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Giving of the self and Midwife Burnout – An exploration of the consequences of being ‘with woman’ and how individual midwives can reduce or prevent burnout

Published:December 15, 2022DOI:https://doi.org/10.1016/j.wombi.2022.12.002

      Abstract

      Background

      The emotional nature of midwifery practice has been described by several researchers and midwives have reported extremely high burnout levels. Burnout is dynamic and effects individual midwives differently, depending on individual coping abilities and demographic and contextual factors. However, midwives themselves can reduce burnout at an individual level.

      Aim

      This study aimed to explore the concept of burnout with midwives and to ascertain their perspectives on how burnout can be reduced. This paper presents findings in relation to individual midwives’ responsibilities for the reduction of burnout.

      Methods

      This was a Participatory Action Research study. A total of 5 co-operative inquiry meetings were held with practising midwives (n = 21) over a six-month period (October 2018 - March 2019), in a large, urban teaching maternity hospital in Ireland. Data was analysed using Thematic Network Analysis.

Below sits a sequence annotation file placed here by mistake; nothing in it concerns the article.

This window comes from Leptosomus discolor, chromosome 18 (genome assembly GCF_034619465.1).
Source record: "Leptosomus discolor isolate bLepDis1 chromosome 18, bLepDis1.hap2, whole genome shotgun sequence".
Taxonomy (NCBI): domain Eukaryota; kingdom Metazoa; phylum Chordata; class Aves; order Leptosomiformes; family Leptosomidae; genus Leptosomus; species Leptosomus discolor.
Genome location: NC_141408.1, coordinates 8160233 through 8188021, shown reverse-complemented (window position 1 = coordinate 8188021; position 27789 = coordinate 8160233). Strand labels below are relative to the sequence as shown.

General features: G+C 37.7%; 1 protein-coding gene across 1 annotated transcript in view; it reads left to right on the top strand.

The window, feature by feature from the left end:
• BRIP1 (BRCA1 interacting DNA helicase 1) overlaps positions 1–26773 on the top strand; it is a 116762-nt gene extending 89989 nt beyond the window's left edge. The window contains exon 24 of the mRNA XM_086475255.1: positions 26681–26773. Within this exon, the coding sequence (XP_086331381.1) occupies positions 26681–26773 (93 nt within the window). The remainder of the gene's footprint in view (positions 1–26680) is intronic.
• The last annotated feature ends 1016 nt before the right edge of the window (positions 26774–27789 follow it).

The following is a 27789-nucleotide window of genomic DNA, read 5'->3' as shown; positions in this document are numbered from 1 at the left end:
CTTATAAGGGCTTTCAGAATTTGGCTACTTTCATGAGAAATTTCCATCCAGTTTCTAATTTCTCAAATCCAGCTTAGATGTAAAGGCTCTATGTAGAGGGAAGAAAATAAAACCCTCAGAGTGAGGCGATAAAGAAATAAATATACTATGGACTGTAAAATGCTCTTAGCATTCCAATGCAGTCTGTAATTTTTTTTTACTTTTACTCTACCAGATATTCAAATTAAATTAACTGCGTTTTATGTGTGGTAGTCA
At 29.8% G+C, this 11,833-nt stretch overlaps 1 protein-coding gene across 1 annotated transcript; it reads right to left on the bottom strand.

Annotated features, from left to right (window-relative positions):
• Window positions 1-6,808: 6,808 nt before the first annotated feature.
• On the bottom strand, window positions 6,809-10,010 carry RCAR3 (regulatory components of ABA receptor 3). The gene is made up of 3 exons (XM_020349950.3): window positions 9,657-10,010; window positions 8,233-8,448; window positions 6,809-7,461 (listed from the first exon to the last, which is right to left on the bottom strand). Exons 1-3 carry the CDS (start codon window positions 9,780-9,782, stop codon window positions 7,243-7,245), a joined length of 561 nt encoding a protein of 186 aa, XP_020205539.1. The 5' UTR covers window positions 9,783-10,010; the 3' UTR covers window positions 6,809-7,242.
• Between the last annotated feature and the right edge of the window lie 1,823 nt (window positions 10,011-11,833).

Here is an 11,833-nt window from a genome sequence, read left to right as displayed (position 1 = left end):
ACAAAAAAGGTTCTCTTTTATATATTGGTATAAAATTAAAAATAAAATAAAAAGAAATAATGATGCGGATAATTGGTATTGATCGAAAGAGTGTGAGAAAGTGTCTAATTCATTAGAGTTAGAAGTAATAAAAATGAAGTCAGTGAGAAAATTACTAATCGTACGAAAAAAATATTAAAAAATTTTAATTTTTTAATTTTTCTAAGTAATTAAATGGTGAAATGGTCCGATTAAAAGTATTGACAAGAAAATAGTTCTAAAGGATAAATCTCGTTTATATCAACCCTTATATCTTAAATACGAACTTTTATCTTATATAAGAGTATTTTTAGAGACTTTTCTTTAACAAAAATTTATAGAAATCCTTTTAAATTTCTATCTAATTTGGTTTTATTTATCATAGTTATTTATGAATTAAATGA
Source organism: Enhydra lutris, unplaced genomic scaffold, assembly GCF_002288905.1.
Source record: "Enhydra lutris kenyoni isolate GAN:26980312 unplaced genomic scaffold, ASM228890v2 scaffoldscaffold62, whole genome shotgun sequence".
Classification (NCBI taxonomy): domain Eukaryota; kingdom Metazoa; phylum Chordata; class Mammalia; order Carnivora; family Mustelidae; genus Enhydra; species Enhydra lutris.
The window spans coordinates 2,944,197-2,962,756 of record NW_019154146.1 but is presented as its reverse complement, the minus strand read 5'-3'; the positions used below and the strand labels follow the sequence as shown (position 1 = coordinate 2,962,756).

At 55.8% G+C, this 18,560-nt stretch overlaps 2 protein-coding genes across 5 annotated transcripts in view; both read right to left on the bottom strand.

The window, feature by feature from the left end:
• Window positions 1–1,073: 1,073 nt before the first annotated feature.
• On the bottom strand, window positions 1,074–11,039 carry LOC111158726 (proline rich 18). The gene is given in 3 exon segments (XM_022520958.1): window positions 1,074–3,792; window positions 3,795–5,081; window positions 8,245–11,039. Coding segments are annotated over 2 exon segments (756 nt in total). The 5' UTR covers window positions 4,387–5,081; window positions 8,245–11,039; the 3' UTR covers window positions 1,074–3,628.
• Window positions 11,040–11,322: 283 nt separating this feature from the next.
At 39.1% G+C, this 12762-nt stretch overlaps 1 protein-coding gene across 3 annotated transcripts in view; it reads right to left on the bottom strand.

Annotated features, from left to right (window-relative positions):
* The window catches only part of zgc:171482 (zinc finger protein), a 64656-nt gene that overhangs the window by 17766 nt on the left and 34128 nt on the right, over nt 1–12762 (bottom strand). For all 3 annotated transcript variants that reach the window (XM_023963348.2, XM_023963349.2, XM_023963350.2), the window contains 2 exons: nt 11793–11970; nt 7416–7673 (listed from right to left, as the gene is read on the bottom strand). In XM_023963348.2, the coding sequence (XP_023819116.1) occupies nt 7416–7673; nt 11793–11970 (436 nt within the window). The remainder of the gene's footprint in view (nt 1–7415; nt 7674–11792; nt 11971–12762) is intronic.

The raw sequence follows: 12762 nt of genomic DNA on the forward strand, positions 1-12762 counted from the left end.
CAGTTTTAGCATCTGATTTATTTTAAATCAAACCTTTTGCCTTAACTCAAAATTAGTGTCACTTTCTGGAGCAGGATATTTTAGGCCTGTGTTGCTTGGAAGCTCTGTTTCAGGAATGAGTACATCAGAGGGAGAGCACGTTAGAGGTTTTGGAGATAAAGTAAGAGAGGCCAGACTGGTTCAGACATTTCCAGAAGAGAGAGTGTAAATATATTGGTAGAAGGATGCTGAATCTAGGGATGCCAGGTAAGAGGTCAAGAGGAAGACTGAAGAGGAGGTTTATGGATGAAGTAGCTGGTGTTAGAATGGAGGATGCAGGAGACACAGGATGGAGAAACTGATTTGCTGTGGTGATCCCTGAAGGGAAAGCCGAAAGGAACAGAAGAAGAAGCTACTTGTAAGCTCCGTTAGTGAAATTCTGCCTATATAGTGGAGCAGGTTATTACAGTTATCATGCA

Findings

      Midwives explored in detail the emotional nature of midwifery practice and how this contributes upon midwives’ burnout levels. Recommendations were made for individuals to reduce their own burnout levels. These include self-awareness and basic self-care skills. Some specific individual characteristics were suggested as increasing the risk of burnout such as younger, less experienced midwives.

      Conclusion and recommendations

      Midwives require high levels of self-awareness to identify external demands, which make them more susceptible to burnout, and utilise their own positive coping mechanisms. Basic self-care is also necessary for midwife well-being. However, without commitment from healthcare systems to reduce chronic excessive workload, burnout levels will remain high, which impacts negatively on midwives and the women in their care.

      Keywords

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